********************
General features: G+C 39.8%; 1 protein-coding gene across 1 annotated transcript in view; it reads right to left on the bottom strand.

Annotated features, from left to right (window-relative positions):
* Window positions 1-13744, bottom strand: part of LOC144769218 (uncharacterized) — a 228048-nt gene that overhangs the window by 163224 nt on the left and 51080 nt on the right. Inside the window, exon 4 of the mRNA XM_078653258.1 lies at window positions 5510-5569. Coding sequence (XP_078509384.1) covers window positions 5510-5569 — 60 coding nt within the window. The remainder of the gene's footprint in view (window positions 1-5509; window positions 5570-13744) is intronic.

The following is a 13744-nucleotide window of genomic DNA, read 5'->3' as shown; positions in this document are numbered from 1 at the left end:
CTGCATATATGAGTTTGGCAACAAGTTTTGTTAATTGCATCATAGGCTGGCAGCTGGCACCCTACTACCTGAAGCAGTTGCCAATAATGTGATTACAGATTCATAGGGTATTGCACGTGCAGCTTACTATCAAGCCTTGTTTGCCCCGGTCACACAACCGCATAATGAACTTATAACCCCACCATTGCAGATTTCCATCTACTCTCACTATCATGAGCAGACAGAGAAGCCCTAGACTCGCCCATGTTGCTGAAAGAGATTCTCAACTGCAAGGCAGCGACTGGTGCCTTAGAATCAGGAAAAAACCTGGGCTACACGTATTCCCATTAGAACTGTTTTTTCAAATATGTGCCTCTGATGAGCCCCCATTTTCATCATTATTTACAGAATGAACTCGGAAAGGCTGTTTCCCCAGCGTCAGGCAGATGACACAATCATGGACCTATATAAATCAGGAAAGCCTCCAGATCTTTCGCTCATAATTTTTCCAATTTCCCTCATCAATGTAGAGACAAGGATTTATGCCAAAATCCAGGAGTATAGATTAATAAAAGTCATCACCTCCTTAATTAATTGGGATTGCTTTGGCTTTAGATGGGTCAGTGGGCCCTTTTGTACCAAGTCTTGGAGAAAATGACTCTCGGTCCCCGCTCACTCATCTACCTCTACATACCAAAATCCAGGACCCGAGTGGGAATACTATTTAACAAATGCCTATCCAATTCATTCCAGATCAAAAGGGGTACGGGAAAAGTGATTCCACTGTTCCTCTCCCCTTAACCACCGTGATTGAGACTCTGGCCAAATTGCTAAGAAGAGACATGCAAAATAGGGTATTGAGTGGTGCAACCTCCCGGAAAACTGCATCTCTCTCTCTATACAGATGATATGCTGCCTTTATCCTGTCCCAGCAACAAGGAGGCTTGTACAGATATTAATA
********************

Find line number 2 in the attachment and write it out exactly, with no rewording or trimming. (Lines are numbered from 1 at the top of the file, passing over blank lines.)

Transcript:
Annotated features, from left to right (window-relative positions):